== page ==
Chipping Campden's Inclosure

By Alan Barclay

Tho’ your letter prepared me to expect a very great advantage from the Inclosure, I was not a little surprised at the very considerable increase of income, and I think myself much obliged to you for your great attention to my interests.

Rev. Hamlyn Harris to Edward Cotterell, Solicitor; 1st February 1800

Chipping Campden’s Inclosure Act

Campden's Inclosure Act

Campden’s Inclosure Act

An Act for dividing, allotting, and inclosing, the Open and Common Fields, Meadows, Pastures, Downs, Wastes, and other Commonable Lands, within the several Hamlets or Tythings of Berrington, Broad Campden, and Westington, in the Parish of Chipping Campden, in the County of Gloucester.

This meant that the area to be inclosed consisted of the whole of the parish of Chipping Campden, except for the chartered town itself, the already enclosed estates of Campden House (The Combe), and Northwick Park and some small pieces of ancient inclosures in the town.

The Landowners

The Bill was promoted by the main landowners of the parish, namely Gerard Noel Noel, Esquire, The Right Honorable John Lord Northwick, Edward Cotterell, Henry Roberts, William Postlethwaite, and William Izod, Gentlemen.

The Noel family were by far the largest landowners in the parish; most of Lord Northwick’s land was in other parishes and the named gentlemen held relatively small areas. There was therefore little problem in achieving support for the Bill and it became an Act on 1st May 1799.

The reason given for inclosure in the Act

whereas the lands of the respective proprietors in the said open and common fields lie intermixed and dispersed in small parcels, and in their present situation are very inconvenient, and incapable of any considerable improvement, but, if the same, together with…other commonable lands, were divided…and allotted to and amongst the said proprietors,…and such allotments inclosed, great advantages would arise to the parties concerned

The Commissioners – disinterested men?

The Act appointed Samuel Reeve, of Ketton in Rutland, Hugh Jackson, of Stamford in Lincolnshire and John Stone, of Pull Court, Worcestershire as Commissioners.  They were required to be “not interested in the said Inclosure”, and to be “disinterested persons”, and were obliged to take an Oath of Office requiring them to act “impartially and honestly…without favour or affection, prejudice or malice”.  However, Samuel Reeve was the Noel family agent in Rutland, Hugh Jackson was the Noel family lawyer in Stamford and John Stone was Lord Northwick’s lawyer in Worcestershire, so hardly disinterested! The idea that other people in the wider community might have interests that needed representing doesn’t seem to have occurred to anyone!

The Surveyors

The Act appointed Thomas Eagle of Baginton, Warwickshire and Henry Clarke of Shipston upon Stour, Worcestershire as Surveyors, who were to undertake “a true and perfect Survey, Admeasurement, and Plan” of all the lands to be dealt with under the Act.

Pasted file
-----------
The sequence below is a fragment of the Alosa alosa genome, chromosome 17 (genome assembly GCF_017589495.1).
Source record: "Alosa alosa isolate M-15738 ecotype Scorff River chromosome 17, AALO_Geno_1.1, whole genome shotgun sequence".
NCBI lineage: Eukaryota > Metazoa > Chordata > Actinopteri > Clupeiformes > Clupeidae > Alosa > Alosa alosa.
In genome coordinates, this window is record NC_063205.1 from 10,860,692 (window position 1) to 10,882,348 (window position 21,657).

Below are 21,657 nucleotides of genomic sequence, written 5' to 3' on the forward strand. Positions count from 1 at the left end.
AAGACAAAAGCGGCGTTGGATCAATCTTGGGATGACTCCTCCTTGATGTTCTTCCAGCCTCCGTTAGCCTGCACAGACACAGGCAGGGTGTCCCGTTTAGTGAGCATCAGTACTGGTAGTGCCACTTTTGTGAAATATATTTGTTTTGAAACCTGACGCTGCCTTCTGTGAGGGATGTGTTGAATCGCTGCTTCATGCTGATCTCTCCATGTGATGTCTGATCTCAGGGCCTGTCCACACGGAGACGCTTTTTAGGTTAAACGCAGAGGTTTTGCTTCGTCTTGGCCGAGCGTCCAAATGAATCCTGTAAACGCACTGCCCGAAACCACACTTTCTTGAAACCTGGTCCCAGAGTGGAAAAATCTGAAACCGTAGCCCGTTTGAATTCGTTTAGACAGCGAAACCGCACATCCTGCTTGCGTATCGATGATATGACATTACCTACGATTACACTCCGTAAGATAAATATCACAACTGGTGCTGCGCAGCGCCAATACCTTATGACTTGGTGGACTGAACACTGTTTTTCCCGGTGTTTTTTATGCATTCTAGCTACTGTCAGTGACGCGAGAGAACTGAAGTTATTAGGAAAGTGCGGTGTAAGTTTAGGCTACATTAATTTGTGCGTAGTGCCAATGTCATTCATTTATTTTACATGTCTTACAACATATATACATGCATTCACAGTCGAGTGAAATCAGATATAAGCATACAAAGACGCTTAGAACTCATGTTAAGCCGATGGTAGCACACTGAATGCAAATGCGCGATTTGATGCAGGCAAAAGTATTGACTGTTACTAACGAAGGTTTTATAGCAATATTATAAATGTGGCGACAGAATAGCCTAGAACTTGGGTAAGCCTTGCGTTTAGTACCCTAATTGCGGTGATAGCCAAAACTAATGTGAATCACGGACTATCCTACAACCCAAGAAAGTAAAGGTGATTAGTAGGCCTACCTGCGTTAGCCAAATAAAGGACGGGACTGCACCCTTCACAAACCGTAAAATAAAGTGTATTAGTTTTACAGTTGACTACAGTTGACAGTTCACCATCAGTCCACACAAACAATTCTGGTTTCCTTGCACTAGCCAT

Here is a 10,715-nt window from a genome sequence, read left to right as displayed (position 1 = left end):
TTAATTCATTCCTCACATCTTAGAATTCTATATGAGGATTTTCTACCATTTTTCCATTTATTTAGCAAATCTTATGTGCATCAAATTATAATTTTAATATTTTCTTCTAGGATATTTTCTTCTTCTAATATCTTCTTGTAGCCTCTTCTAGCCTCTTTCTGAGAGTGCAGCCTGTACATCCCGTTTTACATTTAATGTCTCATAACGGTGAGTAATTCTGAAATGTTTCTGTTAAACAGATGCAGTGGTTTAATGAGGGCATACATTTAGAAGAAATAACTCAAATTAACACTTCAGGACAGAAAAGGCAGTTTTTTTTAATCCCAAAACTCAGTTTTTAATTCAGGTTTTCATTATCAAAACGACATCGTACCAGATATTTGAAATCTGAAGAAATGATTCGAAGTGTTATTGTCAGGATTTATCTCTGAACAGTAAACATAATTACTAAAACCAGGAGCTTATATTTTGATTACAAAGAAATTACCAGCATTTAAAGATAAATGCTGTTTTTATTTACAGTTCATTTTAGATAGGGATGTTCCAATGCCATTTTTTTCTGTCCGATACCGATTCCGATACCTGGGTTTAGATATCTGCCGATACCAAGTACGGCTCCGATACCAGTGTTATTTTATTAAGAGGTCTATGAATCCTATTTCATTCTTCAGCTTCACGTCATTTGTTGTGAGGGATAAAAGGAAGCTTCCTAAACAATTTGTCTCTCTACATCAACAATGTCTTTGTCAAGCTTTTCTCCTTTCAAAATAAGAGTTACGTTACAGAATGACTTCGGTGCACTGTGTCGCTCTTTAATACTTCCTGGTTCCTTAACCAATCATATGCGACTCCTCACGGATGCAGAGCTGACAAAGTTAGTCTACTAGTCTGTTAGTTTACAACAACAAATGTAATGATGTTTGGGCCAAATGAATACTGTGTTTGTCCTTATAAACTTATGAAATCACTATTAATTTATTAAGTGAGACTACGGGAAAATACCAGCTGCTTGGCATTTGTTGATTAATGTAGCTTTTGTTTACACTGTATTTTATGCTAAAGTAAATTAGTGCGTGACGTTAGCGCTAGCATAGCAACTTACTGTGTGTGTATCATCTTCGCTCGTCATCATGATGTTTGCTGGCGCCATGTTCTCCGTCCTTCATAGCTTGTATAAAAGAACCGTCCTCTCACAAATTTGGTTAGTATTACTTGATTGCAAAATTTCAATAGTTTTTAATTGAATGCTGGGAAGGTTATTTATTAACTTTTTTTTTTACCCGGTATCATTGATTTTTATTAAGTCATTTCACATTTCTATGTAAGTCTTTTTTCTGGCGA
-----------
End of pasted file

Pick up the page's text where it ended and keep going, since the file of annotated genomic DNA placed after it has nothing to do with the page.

• “such Survey, Admeasurement, and Plan shall be reduced into Writing, and the number of Acres, Roods, and Perches, belonging to each Proprietor … shall be therein set forth and ascertained”.
  • The Commissioners shall use this survey in carrying out their duties and making their decisions.
  • Any person claiming ownership or interest in any of the lands to be dealt with under the Act shall lay their claim in writing before the Commissioners by a given date.
  • Any disputes regarding ownership shall be investigated by, and then determined by, the Commissioners, including taking evidence and hearing witnesses under oath.

There must have been a documented survey or map of Campden parish immediately prior to the inclosure, and a map setting out the awards made – they were required to be kept in a chest in the church – but sadly both these documents are lost.

Powers of Commissioners:

  • To enter into and upon premises for the purposes of the Act.
  • To summon witnesses to give evidence under oath relating to claims, ownership, disputes, etc.
  • To pay witnesses their expenses for attending.
  • Failure to attend or give evidence will lead to a fine of not less than 40 shillings and not greater than 5 pounds.
  • The giving of false evidence will result in prosecution for perjury.

Ancient Rights

map of parish showing fields

Open Field System 1200-1799

The Act would extinguish all sorts of ancient rights relating to the land to be enclosed: “right of soil”; “right of commons”; glebe lands. Gerard Noel Noel was not only the major landowner, he was also the Lord of the Manor to whom these rights belonged and so he was to receive specific allotments of land to recompense him for their loss.  Tithes were also extinguished by the Act, and both Gerard Noel Noel (as Lord of the Manor) and the Vicar were to receive land allotments in lieu of the tithes. We can begin to see why the Rev. Harris was so pleased with the outcome!